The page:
Balzac and the Little Chinese Seamstress
Book Review by Reverse Spins
Author: Dai Sijie
Translator: Ina Rilke
I picked this book up not knowing anything about it because I liked the cover and I am a little prejudiced; I like most things Chinese, even abhorrent stories of a virulent form of rule: communism. In fact that is what makes books of this type so good. There is always the dynamic background of the soul trying to survive against the effects of the state, trying to bring everyone down to a common denominator, to make everyone the same; dumb and listless. The spirit is quashed, the desire to strive to spiritual and intellectual heights is discouraged.
In this book, the effects of Mao's diabolical scheme and the ravages of the cultural revolution are seen in the villager's demeanor and the simplest interactions. With the advent of the cultural revolution perhaps the greatest calamity is the legitimizing of stupidity. The author has a deft touch showing this tragedy in a humorous way. The opening scene with a committee trying to decide what the violin is used for is priceless.
It's a wonderful tale of two teenage boys sent to the hinterlands to be re-educated because of the so called sins of their parents (they were smart). They learn of love (the beautiful little seamstress) and foreign literature. Many of the novels they discover are French. I don't know why but there seems to be a natural affinity between the french and Chinese. It may have to do with the way the words are pronounced in each language, how the mouth is pursed. The Chinese might find the intellectualism of the French attractive. I also think the repressive climate of a communist state might make one inclined to seek out nihilistic and slightly risque points of view.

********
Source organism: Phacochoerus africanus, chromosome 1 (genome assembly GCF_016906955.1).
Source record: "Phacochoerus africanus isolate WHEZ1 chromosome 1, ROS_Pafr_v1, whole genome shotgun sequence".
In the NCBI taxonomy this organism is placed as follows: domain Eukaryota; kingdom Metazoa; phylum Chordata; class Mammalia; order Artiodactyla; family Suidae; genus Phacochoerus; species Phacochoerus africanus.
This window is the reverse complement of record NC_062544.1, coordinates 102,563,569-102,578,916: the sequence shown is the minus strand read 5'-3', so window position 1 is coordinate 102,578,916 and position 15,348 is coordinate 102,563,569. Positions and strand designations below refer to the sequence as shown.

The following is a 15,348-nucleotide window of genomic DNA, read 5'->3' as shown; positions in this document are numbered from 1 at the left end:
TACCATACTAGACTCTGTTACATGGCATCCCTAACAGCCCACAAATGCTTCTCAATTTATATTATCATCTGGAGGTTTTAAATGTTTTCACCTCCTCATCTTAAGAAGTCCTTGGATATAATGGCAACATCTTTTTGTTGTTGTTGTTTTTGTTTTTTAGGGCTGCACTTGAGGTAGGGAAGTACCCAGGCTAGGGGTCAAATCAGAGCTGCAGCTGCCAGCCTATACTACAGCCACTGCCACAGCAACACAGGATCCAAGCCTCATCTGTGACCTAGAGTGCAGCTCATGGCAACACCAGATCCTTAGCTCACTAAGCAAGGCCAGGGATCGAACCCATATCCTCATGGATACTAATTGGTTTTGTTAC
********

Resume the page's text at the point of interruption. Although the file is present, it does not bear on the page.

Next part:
In any event, it is a well written, poignant book. There seems to be quite a few good Chinese authors running around these days. Dai Sijie is one of them. The translation is superb. The story is semi-autobiographical and the author is also a film maker. The film of the book recently appeared at Cannes directed by him. Here are some links to the reviews:
Editor, Reverse Spins